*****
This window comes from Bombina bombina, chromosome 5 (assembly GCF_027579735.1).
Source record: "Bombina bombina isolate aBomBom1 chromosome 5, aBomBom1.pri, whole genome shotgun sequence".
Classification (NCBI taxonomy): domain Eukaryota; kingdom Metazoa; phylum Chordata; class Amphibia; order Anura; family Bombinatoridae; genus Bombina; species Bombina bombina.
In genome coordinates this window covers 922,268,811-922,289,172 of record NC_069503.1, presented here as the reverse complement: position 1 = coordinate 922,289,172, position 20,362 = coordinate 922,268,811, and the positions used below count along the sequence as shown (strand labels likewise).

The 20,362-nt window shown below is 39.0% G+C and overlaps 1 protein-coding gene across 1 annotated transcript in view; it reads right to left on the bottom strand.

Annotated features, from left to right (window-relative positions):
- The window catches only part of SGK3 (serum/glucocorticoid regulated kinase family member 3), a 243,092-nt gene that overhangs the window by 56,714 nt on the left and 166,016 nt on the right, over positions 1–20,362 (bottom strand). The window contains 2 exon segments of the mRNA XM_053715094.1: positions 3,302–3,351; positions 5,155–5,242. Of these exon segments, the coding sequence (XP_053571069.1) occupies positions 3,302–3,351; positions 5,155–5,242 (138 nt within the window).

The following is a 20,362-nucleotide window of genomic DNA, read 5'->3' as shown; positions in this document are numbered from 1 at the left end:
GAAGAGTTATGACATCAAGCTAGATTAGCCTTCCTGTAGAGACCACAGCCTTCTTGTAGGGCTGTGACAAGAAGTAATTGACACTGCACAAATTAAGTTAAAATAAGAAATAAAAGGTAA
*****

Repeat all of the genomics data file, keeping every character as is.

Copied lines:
This window comes from Bombina bombina, chromosome 5 (assembly GCF_027579735.1).
Source record: "Bombina bombina isolate aBomBom1 chromosome 5, aBomBom1.pri, whole genome shotgun sequence".
Classification (NCBI taxonomy): domain Eukaryota; kingdom Metazoa; phylum Chordata; class Amphibia; order Anura; family Bombinatoridae; genus Bombina; species Bombina bombina.
In genome coordinates this window covers 922,268,811-922,289,172 of record NC_069503.1, presented here as the reverse complement: position 1 = coordinate 922,289,172, position 20,362 = coordinate 922,268,811, and the positions used below count along the sequence as shown (strand labels likewise).

The 20,362-nt window shown below is 39.0% G+C and overlaps 1 protein-coding gene across 1 annotated transcript in view; it reads right to left on the bottom strand.

Annotated features, from left to right (window-relative positions):
- The window catches only part of SGK3 (serum/glucocorticoid regulated kinase family member 3), a 243,092-nt gene that overhangs the window by 56,714 nt on the left and 166,016 nt on the right, over positions 1–20,362 (bottom strand). The window contains 2 exon segments of the mRNA XM_053715094.1: positions 3,302–3,351; positions 5,155–5,242. Of these exon segments, the coding sequence (XP_053571069.1) occupies positions 3,302–3,351; positions 5,155–5,242 (138 nt within the window).

The following is a 20,362-nucleotide window of genomic DNA, read 5'->3' as shown; positions in this document are numbered from 1 at the left end:
GAAGAGTTATGACATCAAGCTAGATTAGCCTTCCTGTAGAGACCACAGCCTTCTTGTAGGGCTGTGACAAGAAGTAATTGACACTGCACAAATTAAGTTAAAATAAGAAATAAAAGGTAA